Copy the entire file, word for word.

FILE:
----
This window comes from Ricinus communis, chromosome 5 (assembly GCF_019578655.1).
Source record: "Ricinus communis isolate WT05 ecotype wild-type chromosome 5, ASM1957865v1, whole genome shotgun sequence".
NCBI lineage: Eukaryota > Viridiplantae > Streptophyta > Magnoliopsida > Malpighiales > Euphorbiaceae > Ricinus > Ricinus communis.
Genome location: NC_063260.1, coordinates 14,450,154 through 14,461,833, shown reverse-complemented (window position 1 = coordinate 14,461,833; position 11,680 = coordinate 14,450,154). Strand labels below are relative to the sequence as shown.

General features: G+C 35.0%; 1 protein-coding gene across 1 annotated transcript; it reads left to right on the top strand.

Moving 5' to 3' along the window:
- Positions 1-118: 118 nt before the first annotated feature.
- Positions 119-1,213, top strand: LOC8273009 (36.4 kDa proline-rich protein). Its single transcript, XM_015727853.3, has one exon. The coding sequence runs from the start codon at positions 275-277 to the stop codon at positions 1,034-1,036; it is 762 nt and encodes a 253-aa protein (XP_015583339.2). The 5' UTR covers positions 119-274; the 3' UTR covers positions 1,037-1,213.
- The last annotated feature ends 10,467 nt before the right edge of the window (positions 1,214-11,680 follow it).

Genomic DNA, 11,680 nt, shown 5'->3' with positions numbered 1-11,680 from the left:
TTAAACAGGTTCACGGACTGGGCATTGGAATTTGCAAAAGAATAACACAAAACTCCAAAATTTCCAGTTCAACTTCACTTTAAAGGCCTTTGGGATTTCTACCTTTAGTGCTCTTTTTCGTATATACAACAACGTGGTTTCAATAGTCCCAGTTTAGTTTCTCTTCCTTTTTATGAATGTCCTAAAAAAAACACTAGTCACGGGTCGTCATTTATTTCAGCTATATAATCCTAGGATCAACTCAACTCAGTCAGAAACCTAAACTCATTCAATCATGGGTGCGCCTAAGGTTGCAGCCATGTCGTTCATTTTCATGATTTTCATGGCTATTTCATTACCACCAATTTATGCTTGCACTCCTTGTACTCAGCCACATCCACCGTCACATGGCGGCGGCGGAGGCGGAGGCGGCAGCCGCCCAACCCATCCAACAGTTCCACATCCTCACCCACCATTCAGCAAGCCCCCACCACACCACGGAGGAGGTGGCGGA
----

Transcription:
This window comes from Ricinus communis, chromosome 5 (assembly GCF_019578655.1).
Source record: "Ricinus communis isolate WT05 ecotype wild-type chromosome 5, ASM1957865v1, whole genome shotgun sequence".
NCBI lineage: Eukaryota > Viridiplantae > Streptophyta > Magnoliopsida > Malpighiales > Euphorbiaceae > Ricinus > Ricinus communis.
Genome location: NC_063260.1, coordinates 14,450,154 through 14,461,833, shown reverse-complemented (window position 1 = coordinate 14,461,833; position 11,680 = coordinate 14,450,154). Strand labels below are relative to the sequence as shown.

General features: G+C 35.0%; 1 protein-coding gene across 1 annotated transcript; it reads left to right on the top strand.

Moving 5' to 3' along the window:
- Positions 1-118: 118 nt before the first annotated feature.
- Positions 119-1,213, top strand: LOC8273009 (36.4 kDa proline-rich protein). Its single transcript, XM_015727853.3, has one exon. The coding sequence runs from the start codon at positions 275-277 to the stop codon at positions 1,034-1,036; it is 762 nt and encodes a 253-aa protein (XP_015583339.2). The 5' UTR covers positions 119-274; the 3' UTR covers positions 1,037-1,213.
- The last annotated feature ends 10,467 nt before the right edge of the window (positions 1,214-11,680 follow it).

Genomic DNA, 11,680 nt, shown 5'->3' with positions numbered 1-11,680 from the left:
TTAAACAGGTTCACGGACTGGGCATTGGAATTTGCAAAAGAATAACACAAAACTCCAAAATTTCCAGTTCAACTTCACTTTAAAGGCCTTTGGGATTTCTACCTTTAGTGCTCTTTTTCGTATATACAACAACGTGGTTTCAATAGTCCCAGTTTAGTTTCTCTTCCTTTTTATGAATGTCCTAAAAAAAACACTAGTCACGGGTCGTCATTTATTTCAGCTATATAATCCTAGGATCAACTCAACTCAGTCAGAAACCTAAACTCATTCAATCATGGGTGCGCCTAAGGTTGCAGCCATGTCGTTCATTTTCATGATTTTCATGGCTATTTCATTACCACCAATTTATGCTTGCACTCCTTGTACTCAGCCACATCCACCGTCACATGGCGGCGGCGGAGGCGGAGGCGGCAGCCGCCCAACCCATCCAACAGTTCCACATCCTCACCCACCATTCAGCAAGCCCCCACCACACCACGGAGGAGGTGGCGGA